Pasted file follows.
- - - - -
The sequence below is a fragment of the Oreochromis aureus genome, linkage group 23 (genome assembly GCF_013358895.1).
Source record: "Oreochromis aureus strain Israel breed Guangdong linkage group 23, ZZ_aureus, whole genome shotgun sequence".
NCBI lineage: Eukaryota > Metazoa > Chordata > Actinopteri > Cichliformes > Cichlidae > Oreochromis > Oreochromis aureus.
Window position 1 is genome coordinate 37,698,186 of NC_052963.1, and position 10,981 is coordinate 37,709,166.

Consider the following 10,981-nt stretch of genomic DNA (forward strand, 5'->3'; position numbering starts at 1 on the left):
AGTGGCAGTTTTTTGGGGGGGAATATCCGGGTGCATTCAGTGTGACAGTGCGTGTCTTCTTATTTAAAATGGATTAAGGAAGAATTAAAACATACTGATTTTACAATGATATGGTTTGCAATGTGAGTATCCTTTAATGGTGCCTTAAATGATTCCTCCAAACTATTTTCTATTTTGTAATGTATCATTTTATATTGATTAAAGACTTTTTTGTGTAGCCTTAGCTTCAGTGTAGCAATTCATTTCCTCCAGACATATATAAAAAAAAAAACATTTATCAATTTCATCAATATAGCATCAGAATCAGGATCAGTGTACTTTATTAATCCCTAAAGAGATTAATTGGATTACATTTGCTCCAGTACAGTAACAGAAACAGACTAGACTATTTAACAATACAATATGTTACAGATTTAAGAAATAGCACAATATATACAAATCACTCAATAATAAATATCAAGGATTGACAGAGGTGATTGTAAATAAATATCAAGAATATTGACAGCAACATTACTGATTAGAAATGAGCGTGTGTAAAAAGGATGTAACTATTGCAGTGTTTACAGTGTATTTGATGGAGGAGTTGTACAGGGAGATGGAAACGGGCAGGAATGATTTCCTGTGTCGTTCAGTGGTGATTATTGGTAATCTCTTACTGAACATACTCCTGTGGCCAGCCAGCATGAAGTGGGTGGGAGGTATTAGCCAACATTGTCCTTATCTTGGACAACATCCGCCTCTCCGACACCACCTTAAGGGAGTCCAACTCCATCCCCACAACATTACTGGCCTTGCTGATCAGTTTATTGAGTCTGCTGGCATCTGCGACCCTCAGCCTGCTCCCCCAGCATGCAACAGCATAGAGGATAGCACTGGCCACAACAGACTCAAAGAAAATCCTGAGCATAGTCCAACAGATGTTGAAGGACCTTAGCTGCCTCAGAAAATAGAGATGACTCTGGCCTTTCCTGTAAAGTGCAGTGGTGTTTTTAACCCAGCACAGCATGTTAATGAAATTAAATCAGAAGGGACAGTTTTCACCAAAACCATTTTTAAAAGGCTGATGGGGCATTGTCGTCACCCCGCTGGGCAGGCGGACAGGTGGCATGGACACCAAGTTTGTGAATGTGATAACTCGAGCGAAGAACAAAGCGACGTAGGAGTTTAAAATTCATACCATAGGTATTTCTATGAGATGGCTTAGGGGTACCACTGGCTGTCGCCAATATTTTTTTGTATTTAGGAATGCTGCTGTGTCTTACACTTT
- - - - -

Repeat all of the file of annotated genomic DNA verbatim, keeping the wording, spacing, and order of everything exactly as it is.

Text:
The sequence below is a fragment of the Oreochromis aureus genome, linkage group 23 (genome assembly GCF_013358895.1).
Source record: "Oreochromis aureus strain Israel breed Guangdong linkage group 23, ZZ_aureus, whole genome shotgun sequence".
NCBI lineage: Eukaryota > Metazoa > Chordata > Actinopteri > Cichliformes > Cichlidae > Oreochromis > Oreochromis aureus.
Window position 1 is genome coordinate 37,698,186 of NC_052963.1, and position 10,981 is coordinate 37,709,166.

Consider the following 10,981-nt stretch of genomic DNA (forward strand, 5'->3'; position numbering starts at 1 on the left):
AGTGGCAGTTTTTTGGGGGGGAATATCCGGGTGCATTCAGTGTGACAGTGCGTGTCTTCTTATTTAAAATGGATTAAGGAAGAATTAAAACATACTGATTTTACAATGATATGGTTTGCAATGTGAGTATCCTTTAATGGTGCCTTAAATGATTCCTCCAAACTATTTTCTATTTTGTAATGTATCATTTTATATTGATTAAAGACTTTTTTGTGTAGCCTTAGCTTCAGTGTAGCAATTCATTTCCTCCAGACATATATAAAAAAAAAAACATTTATCAATTTCATCAATATAGCATCAGAATCAGGATCAGTGTACTTTATTAATCCCTAAAGAGATTAATTGGATTACATTTGCTCCAGTACAGTAACAGAAACAGACTAGACTATTTAACAATACAATATGTTACAGATTTAAGAAATAGCACAATATATACAAATCACTCAATAATAAATATCAAGGATTGACAGAGGTGATTGTAAATAAATATCAAGAATATTGACAGCAACATTACTGATTAGAAATGAGCGTGTGTAAAAAGGATGTAACTATTGCAGTGTTTACAGTGTATTTGATGGAGGAGTTGTACAGGGAGATGGAAACGGGCAGGAATGATTTCCTGTGTCGTTCAGTGGTGATTATTGGTAATCTCTTACTGAACATACTCCTGTGGCCAGCCAGCATGAAGTGGGTGGGAGGTATTAGCCAACATTGTCCTTATCTTGGACAACATCCGCCTCTCCGACACCACCTTAAGGGAGTCCAACTCCATCCCCACAACATTACTGGCCTTGCTGATCAGTTTATTGAGTCTGCTGGCATCTGCGACCCTCAGCCTGCTCCCCCAGCATGCAACAGCATAGAGGATAGCACTGGCCACAACAGACTCAAAGAAAATCCTGAGCATAGTCCAACAGATGTTGAAGGACCTTAGCTGCCTCAGAAAATAGAGATGACTCTGGCCTTTCCTGTAAAGTGCAGTGGTGTTTTTAACCCAGCACAGCATGTTAATGAAATTAAATCAGAAGGGACAGTTTTCACCAAAACCATTTTTAAAAGGCTGATGGGGCATTGTCGTCACCCCGCTGGGCAGGCGGACAGGTGGCATGGACACCAAGTTTGTGAATGTGATAACTCGAGCGAAGAACAAAGCGACGTAGGAGTTTAAAATTCATACCATAGGTATTTCTATGAGATGGCTTAGGGGTACCACTGGCTGTCGCCAATATTTTTTTGTATTTAGGAATGCTGCTGTGTCTTACACTTT